The events of last week lead many to the conclusion that America’s democracy is being destroyed. But I came to the realization that the American democracy was quite weak already. I came to this conclusion as I closely watched, for the first time, how Congress really operates.

I have been fortunate to be a part of a coalition of selfless committed people – a group called “Publish What You Pay” – that advocates for transparency in oil, gas, and mining.  This coalition has been pushing for a regulation that would require oil and mining companies to disclose the payments they make to foreign governments – a regulation that Congress mandated that the Securities and Exchange Commission (SEC) issue. Begrudgingly, after being sued twice for excessive delay, in June 2016 the SEC finally passed a Rule that did just that. Nothing more, nothing less; it simply required that companies listed on the U.S. stock exchange publish how much they pay to foreign governments. The SEC finally passed this rule not only because the transparency groups demanded it, but also because religious groups, investors, grassroots organizations in resource-rich countries, economists, and other experts lobbied for it.  Even after being adopted five years behind schedule, the Rule was drafted such that it would only come into effect in 2019!

If everybody supported this rule, who didn’t? That would be Exxon and its former CEO (now Secretary of State) Rex Tillerson personally, along with other major oil companies.

While hundreds of thousands protested the policies taking aim at human rights and rule of law, the Republicans in Congress decided that their number one priority should be to dismantle the Transparency Rule. (Or at least, number two priority; they first had to let coal companies destroy streams.) They delighted to have at their disposal a law that lets them do that – in both the House and the Senate – in a total of merely 11 hours. This law is called the Congressional Review Act (CRA). Under the CRA, Congress can wipe out any agency Rule that was made within the 60 legislative days prior to the end of the previous Congress (so long as they have a president who is willing to sign). “Legislative” days is a tricky term – because the legislators don’t really like working too hard, 60 legislative days can amount to six months or more.

The CRA is a mechanism which allows Congress to bulldoze through an effort that has taken an agency many years to complete. But the Republicans didn’t even have the patience to do the minimum before they could cast their votes for corruption. In the Senate, the 10 hours mandated by the CRA and adopted by consensus in the time agreement were set to run starting at 6pm and to last for “as long as there is interest.” In addition to the fact that most of the senators left the room, the ones who participated in the debates used up the time to speak about issues altogether unrelated to 1504 (for instance, Senator Bob Portman spent 12 minutes talking about heroin abuse in Ohio). Effectively, the “debate” was only couple hours long, and if the unrelated ramblings were taken out it would amount to less than an hour. As Senator Jeff Merkley put it, maybe those whose votes impact the lives of millions should at least be required to hear the debate rather than sitting in their office and chatting with the oil industry.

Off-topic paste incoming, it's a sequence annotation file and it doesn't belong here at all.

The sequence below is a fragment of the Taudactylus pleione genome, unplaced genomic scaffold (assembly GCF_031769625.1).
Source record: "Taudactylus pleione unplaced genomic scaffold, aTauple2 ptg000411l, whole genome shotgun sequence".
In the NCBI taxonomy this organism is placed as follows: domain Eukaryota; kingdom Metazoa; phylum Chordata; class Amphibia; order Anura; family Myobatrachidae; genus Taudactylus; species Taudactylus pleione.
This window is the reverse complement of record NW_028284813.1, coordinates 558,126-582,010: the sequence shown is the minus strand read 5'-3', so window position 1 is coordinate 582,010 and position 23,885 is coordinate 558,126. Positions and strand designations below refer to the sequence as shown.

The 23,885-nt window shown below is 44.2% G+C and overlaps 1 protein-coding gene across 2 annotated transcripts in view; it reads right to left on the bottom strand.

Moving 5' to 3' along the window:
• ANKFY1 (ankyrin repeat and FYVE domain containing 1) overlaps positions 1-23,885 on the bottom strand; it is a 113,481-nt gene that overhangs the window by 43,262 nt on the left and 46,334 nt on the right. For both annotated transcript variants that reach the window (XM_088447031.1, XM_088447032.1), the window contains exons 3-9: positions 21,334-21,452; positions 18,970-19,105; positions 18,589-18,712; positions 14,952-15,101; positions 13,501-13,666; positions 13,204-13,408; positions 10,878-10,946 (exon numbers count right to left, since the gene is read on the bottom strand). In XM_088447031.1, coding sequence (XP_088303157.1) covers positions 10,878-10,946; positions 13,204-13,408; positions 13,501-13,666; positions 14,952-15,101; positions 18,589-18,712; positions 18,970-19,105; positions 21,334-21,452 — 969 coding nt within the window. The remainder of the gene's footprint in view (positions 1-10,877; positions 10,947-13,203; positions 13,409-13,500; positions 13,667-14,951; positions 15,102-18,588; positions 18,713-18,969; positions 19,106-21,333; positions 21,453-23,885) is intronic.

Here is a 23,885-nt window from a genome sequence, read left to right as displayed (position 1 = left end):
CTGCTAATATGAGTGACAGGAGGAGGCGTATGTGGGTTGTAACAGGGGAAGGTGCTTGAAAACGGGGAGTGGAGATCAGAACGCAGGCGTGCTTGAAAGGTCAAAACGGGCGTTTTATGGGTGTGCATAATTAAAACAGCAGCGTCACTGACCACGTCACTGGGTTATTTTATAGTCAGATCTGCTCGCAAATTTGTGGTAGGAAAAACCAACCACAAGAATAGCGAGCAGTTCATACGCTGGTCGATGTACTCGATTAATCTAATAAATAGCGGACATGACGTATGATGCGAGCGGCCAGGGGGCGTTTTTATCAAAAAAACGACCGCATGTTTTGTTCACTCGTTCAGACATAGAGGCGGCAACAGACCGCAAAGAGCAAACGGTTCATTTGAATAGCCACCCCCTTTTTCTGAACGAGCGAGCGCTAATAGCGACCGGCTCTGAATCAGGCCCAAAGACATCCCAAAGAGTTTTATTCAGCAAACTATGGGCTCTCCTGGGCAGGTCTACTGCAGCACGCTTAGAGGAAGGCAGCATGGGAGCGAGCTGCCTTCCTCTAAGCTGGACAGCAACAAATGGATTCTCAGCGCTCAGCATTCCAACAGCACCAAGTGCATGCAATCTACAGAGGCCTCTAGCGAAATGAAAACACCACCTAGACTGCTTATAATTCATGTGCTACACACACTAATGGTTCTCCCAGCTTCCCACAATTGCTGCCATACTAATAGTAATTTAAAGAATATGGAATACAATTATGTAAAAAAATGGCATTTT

Of the one hour total debate allowed in in the House, at least half was used by representatives trying to frame a rule stipulating a waiting period before mentally-ill people can buy firearms as a restriction of the constitutional rights of disabled people.

As if that weren’t enough already…. The few Republicans who had earlier shown signs of having a little bit of spine on some of the most controversial issues our society has been facing since the inauguration (not a lot, but just enough that in these otherwise hopeless times, it seemed possible that they would actually do the right thing), what did they do? Six of them – Senators Marco Rubio, Susan Collins, Todd Young, John Boozman, Johnny Isakson and Bob Corker – wrote to the SEC to explain that although they had decided to vote to repeal the rule, but “still support transparency.”

Whoa? No. These are mutually exclusive. You cannot vote against an anti-corruption rule knowing that it cannot be brought back for a looong time and still claim that you believe in transparency.